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Recovery Strategy for the Transient Killer Whale [Proposed]
- Executive Summary
- Background (Description and population distribution)
- Background (Habitat and Biological Requirements, Ecological Role and Limiting Factors)
- Background (Threats)
- Background(Actions Already Completed or Underway and Knowledges Gap)
- Recovery ( Goals and Feasibility)
- Recovery (Approaches, Effect and Performance)
- Appendix A: Reference
- Appendix B: Glossary
- Appendix C: Threat Classification table
- Appendix D: Record of Cooperation and Consultation
Appendix D: Record of Cooperation and Consultation
Transient killer whales are listed as “threatened” on Schedule 1 of the Species at Risk Act (SARA) and as an aquatic species are under federal jurisdiction, and are managed by Fisheries and Oceans Canada (DFO) 200 - 401 Burrard Street, Vancouver, BC., V6C 3S4.
As there are few people in Canada with scientific, traditional or local knowledge of transient killer whales, DFO brought together a small internal group of technical experts to develop an initial draft of this recovery strategy.
A Technical Workshop was hosted in January 2007 to provide a forum for the sharing of knowledge and expertise on transient killer whales between the Recovery Team and an invited group of researchers, environmental non-governmental organizations, and other governmental (federal and provincial) staff from both Canada and the United States. This workshop was invaluable in assisting the DFO Transient Killer Whale Recovery Team in the drafting of the recovery strategy. Given that the population of killer whales considered in this recovery strategy frequent both Canadian and United States (US) waters, bilateral government and non-government input and collaboration was sought.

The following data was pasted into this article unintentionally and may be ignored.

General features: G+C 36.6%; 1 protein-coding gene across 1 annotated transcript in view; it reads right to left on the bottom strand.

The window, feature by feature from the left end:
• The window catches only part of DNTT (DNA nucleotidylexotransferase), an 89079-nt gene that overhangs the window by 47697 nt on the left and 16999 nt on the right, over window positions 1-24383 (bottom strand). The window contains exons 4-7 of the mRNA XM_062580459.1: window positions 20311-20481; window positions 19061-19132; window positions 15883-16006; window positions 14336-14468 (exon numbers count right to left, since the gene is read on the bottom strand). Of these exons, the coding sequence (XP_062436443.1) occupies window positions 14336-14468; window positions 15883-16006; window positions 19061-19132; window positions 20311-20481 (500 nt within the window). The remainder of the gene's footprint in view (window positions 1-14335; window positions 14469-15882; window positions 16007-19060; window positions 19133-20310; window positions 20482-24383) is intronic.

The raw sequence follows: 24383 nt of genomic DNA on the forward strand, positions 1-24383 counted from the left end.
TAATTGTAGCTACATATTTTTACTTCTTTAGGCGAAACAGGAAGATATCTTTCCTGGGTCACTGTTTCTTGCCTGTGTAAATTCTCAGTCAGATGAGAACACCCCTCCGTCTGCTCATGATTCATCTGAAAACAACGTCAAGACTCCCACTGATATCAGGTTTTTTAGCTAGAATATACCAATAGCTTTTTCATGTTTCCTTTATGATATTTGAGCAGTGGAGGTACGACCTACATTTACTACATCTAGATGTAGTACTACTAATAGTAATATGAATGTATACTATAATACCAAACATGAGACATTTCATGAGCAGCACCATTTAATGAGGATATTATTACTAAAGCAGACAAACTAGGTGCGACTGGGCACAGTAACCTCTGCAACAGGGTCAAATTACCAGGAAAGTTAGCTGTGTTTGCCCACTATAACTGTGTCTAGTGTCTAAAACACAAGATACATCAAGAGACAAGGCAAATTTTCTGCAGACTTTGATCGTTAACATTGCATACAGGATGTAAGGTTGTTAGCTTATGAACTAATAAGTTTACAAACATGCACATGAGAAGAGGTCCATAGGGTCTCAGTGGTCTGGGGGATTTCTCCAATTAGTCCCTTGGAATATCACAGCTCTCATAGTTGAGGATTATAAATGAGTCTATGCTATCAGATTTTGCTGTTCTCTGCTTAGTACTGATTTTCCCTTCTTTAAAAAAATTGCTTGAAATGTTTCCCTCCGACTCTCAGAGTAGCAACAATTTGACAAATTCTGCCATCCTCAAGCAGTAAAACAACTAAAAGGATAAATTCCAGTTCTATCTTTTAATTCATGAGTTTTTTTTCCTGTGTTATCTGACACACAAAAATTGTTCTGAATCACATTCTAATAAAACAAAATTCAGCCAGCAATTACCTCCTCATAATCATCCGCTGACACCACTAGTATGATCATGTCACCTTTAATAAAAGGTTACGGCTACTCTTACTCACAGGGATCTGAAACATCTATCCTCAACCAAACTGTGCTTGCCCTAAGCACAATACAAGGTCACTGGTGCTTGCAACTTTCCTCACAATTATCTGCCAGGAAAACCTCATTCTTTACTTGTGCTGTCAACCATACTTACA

On the advice of the Species at Risk First Nations Coordinator, a letter was sent to all coastal First Nations soliciting their participation in the development of the recovery strategy. Bands or groups who responded with a specific interest in this species were contacted directly.
Consultations were web, mail and email based and included mail-outs to all coastal First Nations. An initial draft (March 2007) of the recovery strategy and a discussion guide and feedback form were made available. In addition, a message announcing the development of the recovery strategy, was sent to a marine mammal list serve (MARMAM) with a broad local and international distribution to marine mammal researchers and interests, and to a distribution list of whale-related contacts provided to DFO in recent years from environmental groups, non-governmental organizations, government agencies, and the eco-tourism sector. An announcement was put in the DFO internal staff publication “In the Loop”.
Comments on the recovery strategy were received from three independent sources and from three government agencies: Parks Canada, the Department of National Defence and the Province of BC. Natural Resources Canada, Environment Canada and Transport Canada had no comments on the draft strategy. Seven First Nations responded to consultation letters: two requested a copy of the recovery strategy: two requested a meeting to discuss the recovery strategy and two expressed an interest engagement at a later date, one letter of support was received.
Feedback from public consultations, government agencies and scientific experts has been considered in the production of the final recovery strategy. Peer review of the document was not considered necessary as applicable experts were in attendance at the Technical Workshop and were provided an opportunity to provide input through public consultation.
|Marilyn Joyce||Fisheries & Oceans Canada|
|John Ford||Fisheries & Oceans Canada|
|Graeme Ellis||Fisheries & Oceans Canada|
|Peter Ross||Fisheries & Oceans Canada|
|Peter Olesiuk||Fisheries & Oceans Canada|
|Kim West||Fisheries & Oceans Canada|
|Tatiana Lee||Fisheries & Oceans Canada|
|Ryan Galbraith||Fisheries & Oceans Canada|
|John Durban||National Oceanic & Atmospheric Administration|
|Steven Raverty||Ministry of Agriculture and Lands, Animal Health Center|
|Kathy Heise||University of British Columbia|
|Lance Barrett-Lennard||Vancouver Aquarium Marine Science Centre|
|Volker Deecke||University of British Columbia|
|Janet Straley||University of Alaska|
|Dave Ellifrit||Centre for Whale Research|
|Andrew Trites||University of British Columbia|
- Date Modified: